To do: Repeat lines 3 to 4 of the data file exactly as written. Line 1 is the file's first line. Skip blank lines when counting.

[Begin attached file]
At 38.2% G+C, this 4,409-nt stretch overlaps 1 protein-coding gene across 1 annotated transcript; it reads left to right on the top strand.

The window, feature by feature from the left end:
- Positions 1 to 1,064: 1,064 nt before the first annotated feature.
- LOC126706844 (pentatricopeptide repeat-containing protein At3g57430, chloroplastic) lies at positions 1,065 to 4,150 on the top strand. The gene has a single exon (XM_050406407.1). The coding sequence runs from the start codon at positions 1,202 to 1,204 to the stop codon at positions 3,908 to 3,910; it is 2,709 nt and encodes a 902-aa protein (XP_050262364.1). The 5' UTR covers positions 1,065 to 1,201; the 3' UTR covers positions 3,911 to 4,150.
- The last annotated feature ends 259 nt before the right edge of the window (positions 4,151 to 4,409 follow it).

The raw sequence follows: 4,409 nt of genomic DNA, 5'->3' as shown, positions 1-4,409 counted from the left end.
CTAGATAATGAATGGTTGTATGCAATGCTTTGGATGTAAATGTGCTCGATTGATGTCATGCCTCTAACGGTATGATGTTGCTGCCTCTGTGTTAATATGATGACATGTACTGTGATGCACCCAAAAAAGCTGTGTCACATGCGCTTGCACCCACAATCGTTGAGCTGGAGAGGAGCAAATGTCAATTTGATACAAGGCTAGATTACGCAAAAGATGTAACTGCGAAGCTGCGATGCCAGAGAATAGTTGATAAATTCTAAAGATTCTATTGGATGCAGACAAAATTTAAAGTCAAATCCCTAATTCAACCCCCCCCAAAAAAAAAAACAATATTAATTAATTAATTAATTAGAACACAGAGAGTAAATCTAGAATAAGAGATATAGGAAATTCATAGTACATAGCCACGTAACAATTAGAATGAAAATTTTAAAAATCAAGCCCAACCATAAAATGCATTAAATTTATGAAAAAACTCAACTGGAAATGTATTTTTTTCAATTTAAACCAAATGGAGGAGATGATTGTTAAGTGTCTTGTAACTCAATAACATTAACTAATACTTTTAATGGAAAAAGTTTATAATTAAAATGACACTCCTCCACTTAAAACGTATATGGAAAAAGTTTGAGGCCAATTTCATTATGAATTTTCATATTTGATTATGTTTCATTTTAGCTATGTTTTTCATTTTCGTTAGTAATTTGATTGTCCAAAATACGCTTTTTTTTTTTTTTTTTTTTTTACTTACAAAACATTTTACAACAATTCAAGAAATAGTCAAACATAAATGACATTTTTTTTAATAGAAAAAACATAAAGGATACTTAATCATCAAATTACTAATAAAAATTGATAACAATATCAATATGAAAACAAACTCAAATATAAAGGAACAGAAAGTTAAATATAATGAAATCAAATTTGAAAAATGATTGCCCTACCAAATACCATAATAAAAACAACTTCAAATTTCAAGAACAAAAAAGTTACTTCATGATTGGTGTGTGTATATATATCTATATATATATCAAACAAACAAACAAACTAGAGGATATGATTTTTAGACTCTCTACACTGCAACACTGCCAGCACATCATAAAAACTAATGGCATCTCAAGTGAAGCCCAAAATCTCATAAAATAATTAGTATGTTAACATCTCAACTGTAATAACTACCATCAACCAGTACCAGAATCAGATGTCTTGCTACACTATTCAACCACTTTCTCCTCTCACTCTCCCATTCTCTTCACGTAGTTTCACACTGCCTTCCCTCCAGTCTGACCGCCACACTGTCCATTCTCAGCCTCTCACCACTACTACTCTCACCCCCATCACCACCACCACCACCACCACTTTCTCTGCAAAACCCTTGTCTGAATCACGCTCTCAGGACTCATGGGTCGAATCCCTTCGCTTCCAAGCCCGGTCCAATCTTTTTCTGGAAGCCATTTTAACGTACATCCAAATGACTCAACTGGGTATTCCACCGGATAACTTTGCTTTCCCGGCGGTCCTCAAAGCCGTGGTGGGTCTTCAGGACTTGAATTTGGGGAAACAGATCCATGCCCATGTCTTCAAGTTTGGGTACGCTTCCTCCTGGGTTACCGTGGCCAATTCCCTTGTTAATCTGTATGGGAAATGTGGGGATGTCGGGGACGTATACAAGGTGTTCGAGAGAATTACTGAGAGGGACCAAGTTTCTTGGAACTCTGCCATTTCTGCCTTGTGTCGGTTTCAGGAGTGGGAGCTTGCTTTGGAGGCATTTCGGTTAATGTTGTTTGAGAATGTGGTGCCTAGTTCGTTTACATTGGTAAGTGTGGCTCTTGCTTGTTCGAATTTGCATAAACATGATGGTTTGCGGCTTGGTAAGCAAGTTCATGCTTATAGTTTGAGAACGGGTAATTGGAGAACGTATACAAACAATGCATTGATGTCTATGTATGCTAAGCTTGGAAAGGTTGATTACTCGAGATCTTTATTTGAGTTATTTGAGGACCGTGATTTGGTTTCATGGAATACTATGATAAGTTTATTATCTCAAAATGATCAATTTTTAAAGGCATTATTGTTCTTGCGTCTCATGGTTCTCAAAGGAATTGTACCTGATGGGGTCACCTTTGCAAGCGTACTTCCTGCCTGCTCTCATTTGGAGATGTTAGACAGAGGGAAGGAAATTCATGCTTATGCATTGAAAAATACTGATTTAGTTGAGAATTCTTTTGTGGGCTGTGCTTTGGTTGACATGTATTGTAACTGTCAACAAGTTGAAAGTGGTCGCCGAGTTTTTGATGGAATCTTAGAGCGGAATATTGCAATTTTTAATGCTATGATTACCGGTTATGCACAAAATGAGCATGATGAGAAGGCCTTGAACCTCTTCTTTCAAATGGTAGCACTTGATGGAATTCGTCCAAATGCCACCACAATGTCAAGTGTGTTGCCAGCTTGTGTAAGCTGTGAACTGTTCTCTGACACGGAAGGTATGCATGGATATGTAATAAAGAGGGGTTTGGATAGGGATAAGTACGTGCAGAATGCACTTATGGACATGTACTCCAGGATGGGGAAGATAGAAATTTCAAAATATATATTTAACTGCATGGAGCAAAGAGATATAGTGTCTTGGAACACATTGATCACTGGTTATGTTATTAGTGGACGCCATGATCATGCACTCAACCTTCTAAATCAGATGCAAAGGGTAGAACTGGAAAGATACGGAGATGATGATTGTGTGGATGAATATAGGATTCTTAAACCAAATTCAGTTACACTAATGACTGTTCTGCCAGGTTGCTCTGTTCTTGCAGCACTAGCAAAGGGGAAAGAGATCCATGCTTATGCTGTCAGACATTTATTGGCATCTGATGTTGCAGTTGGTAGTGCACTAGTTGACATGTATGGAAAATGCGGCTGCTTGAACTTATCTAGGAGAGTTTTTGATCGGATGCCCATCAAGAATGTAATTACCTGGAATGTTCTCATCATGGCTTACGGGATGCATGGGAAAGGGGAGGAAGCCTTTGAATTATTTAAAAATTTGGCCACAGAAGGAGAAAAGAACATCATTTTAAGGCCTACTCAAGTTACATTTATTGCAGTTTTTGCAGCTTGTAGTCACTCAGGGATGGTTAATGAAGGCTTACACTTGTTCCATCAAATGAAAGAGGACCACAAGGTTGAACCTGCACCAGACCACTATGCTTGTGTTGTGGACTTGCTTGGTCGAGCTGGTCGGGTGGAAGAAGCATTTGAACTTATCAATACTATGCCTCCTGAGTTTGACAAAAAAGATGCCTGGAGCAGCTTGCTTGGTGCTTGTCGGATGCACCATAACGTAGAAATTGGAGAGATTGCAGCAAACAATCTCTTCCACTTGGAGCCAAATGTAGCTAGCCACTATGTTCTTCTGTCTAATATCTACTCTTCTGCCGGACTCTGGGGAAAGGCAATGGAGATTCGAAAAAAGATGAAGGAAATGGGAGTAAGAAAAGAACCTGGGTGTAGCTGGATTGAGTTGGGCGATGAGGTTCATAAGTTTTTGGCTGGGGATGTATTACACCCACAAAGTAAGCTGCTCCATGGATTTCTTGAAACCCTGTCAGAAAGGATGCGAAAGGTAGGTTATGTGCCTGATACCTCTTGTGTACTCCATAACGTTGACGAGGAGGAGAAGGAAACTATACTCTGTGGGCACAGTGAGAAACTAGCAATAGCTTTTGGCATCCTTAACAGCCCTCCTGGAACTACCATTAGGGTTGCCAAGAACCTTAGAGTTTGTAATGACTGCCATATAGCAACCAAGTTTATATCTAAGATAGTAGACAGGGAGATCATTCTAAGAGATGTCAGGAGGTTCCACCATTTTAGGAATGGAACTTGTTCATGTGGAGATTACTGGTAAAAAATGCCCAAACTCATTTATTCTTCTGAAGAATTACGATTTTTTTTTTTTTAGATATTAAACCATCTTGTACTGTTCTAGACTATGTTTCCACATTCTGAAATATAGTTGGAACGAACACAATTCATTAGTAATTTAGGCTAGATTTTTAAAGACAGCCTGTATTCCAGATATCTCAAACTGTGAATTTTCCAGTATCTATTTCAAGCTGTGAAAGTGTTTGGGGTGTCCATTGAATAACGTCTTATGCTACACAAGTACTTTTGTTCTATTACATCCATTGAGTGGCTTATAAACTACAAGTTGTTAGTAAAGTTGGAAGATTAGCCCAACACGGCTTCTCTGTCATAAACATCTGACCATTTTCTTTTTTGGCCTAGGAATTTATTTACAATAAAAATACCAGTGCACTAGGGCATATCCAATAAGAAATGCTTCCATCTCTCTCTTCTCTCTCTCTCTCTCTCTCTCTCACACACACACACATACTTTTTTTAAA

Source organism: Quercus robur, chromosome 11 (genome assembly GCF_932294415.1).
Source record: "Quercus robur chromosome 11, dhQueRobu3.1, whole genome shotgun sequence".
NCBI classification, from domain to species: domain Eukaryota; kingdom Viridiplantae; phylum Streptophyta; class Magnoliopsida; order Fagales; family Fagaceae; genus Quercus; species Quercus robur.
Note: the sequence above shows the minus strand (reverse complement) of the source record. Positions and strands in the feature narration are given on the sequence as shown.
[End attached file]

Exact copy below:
- Positions 1 to 1,064: 1,064 nt before the first annotated feature.
- LOC126706844 (pentatricopeptide repeat-containing protein At3g57430, chloroplastic) lies at positions 1,065 to 4,150 on the top strand. The gene has a single exon (XM_050406407.1). The coding sequence runs from the start codon at positions 1,202 to 1,204 to the stop codon at positions 3,908 to 3,910; it is 2,709 nt and encodes a 902-aa protein (XP_050262364.1). The 5' UTR covers positions 1,065 to 1,201; the 3' UTR covers positions 3,911 to 4,150.